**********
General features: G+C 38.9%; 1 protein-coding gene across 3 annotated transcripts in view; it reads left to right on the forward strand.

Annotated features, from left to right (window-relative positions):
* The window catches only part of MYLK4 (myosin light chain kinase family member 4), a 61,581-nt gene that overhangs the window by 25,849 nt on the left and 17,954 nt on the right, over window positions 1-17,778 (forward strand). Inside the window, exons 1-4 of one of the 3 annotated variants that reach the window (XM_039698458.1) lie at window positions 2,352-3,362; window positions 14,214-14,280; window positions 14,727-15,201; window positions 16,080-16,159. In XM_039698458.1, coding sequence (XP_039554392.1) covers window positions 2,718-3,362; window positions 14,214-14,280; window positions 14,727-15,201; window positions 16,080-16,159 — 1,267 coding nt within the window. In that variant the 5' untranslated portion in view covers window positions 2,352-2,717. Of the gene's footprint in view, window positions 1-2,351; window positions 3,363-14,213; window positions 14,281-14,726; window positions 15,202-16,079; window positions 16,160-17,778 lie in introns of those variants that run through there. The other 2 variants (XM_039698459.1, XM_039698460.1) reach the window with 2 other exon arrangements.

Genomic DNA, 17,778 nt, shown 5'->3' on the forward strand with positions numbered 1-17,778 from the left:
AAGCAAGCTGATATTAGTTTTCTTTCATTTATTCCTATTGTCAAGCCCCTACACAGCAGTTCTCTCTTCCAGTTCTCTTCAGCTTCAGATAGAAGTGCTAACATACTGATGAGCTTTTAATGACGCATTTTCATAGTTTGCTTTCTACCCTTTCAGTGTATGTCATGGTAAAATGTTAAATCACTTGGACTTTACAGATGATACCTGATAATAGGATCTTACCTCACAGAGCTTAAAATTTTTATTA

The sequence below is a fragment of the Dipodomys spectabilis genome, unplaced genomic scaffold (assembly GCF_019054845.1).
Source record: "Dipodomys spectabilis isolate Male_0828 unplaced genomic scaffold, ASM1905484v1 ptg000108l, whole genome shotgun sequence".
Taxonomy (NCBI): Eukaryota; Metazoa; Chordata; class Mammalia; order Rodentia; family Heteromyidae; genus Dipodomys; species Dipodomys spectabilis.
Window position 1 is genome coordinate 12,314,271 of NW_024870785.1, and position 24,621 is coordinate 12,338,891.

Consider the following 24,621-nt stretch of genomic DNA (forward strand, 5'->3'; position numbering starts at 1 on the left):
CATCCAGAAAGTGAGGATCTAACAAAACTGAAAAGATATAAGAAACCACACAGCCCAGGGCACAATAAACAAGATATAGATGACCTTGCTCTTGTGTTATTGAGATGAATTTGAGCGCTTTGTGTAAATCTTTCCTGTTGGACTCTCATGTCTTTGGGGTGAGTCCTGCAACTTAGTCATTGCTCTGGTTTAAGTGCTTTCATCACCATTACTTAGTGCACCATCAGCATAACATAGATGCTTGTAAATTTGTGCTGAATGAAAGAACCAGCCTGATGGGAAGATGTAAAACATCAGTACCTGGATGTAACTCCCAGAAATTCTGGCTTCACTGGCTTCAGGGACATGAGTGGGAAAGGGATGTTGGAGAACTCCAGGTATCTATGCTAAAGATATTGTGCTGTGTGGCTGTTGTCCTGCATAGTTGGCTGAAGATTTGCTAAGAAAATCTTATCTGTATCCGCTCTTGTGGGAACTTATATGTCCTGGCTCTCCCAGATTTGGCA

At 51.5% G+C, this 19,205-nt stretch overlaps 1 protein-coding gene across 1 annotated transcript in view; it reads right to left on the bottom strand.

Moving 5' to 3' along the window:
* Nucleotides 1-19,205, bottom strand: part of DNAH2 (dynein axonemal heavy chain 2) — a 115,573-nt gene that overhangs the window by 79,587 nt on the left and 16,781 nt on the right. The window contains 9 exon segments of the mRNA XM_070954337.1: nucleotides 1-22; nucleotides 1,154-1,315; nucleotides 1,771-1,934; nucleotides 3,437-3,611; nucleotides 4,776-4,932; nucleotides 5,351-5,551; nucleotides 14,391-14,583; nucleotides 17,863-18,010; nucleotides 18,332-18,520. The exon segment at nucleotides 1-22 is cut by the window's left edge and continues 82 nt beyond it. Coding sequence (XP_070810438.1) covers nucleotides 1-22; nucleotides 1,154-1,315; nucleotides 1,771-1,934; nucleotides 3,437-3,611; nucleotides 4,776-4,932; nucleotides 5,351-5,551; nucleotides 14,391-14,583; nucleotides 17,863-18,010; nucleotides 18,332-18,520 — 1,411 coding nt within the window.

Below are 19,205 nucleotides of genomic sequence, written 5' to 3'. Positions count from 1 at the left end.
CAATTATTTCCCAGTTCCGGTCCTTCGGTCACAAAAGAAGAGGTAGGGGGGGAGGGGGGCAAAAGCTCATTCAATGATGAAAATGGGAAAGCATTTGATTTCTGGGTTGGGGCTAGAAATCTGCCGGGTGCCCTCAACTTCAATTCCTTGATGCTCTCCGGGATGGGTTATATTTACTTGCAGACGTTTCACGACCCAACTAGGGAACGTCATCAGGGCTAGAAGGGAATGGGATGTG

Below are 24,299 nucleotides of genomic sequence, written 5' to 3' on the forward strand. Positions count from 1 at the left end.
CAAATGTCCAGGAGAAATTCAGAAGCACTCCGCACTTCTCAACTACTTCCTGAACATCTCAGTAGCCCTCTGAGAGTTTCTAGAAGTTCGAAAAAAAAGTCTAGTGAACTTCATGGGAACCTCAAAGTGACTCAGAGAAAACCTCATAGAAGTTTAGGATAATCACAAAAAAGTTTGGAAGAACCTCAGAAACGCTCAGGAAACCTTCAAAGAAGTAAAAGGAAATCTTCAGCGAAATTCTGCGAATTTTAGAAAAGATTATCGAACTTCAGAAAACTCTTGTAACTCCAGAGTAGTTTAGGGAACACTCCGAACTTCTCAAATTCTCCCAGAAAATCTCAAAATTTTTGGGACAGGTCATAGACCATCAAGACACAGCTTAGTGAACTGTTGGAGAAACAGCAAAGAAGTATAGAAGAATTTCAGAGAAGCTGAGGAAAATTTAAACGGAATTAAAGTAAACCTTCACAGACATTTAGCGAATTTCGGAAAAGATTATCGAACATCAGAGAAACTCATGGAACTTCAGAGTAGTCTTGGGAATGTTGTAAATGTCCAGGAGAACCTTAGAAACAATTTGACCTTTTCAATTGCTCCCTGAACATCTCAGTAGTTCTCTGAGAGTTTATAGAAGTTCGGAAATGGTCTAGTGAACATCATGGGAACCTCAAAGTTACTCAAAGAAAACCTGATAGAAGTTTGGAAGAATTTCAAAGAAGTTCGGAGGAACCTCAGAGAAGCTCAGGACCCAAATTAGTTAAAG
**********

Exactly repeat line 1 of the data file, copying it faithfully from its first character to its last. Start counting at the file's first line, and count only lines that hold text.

General features: G+C 38.9%; 1 protein-coding gene across 3 annotated transcripts in view; it reads left to right on the forward strand.